Endocrinology

Metabolic Syndrome

Introduction to Metabolic Syndrome

Metabolic syndrome is a term used to describe a combination of diabetes, high blood pressure and obesity. It is a condition that’s puts you at a greater risk of cardiovascular disease.

Written by Doctify Team 27/04/2020

What is the Metabolic Syndrome?

Metabolic syndrome is a term used to describe a combination of diabetes, high blood pressure and obesity. It is a condition that’s puts you at a greater risk of cardiovascular disease. These three conditions are all linked and therefore commonly occur together. It affects one in four adults in the UK. It is most common in Asian or Afro-Caribbean people and women with polycystic ovary syndrome.

What are the causes for Metabolic Syndrome?

There are multiple factors that contribute to metabolic syndrome. The main factors include: being overweight, being inactive and having a genetic predisposition towards insulin resistance.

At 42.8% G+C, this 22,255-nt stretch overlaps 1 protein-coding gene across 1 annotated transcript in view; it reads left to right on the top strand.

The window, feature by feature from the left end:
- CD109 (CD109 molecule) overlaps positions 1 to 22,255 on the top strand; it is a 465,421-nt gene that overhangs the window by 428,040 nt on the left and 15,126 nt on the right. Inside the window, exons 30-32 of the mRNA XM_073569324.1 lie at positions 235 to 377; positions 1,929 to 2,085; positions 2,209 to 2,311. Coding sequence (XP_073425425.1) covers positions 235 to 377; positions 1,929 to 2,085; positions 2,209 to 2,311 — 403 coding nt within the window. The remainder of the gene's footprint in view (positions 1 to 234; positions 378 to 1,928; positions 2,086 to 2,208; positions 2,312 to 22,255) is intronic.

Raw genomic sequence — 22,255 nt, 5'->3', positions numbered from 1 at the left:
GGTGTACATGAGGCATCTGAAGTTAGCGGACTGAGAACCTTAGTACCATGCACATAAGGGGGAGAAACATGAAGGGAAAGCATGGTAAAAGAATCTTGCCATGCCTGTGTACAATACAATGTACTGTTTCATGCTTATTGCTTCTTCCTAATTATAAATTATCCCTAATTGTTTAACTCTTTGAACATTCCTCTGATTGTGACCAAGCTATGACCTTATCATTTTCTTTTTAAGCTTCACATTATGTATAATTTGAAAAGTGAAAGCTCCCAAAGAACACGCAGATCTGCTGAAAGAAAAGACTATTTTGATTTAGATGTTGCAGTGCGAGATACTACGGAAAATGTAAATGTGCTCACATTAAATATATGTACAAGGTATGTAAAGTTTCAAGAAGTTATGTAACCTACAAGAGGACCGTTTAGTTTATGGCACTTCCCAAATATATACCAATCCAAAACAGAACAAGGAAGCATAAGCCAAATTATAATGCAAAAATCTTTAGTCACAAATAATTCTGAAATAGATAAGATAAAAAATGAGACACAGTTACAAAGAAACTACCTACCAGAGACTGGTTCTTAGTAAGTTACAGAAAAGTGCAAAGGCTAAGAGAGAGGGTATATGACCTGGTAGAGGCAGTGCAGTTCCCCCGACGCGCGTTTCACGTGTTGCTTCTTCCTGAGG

What are the symptoms of Metabolic Syndrome?

Symptoms usually include: Waist circumference of 37 inches or more in men or 31.5 inches or more in women, high levels of LDL (bad cholesterol) and triglycerides and low levels of HDL (good cholesterol) in the blood (this can lead to atherosclerosis, where the arteries become blocked by fatty substances), high blood pressure (140/90mmHg or more), high blood sugar levels and increased risk of developing DVT (deep vein thrombosis).

How is Metabolic Syndrome treated?

There are multiple ways to reverse or prevent metabolic syndrome. These include: losing weight, increasing levels of physical activity, eating healthier foods, stopping smoking, lowering alcohol consumption and taking medication to control blood pressure, high cholesterol levels and high blood sugar levels.

Loading profiles near to your current location…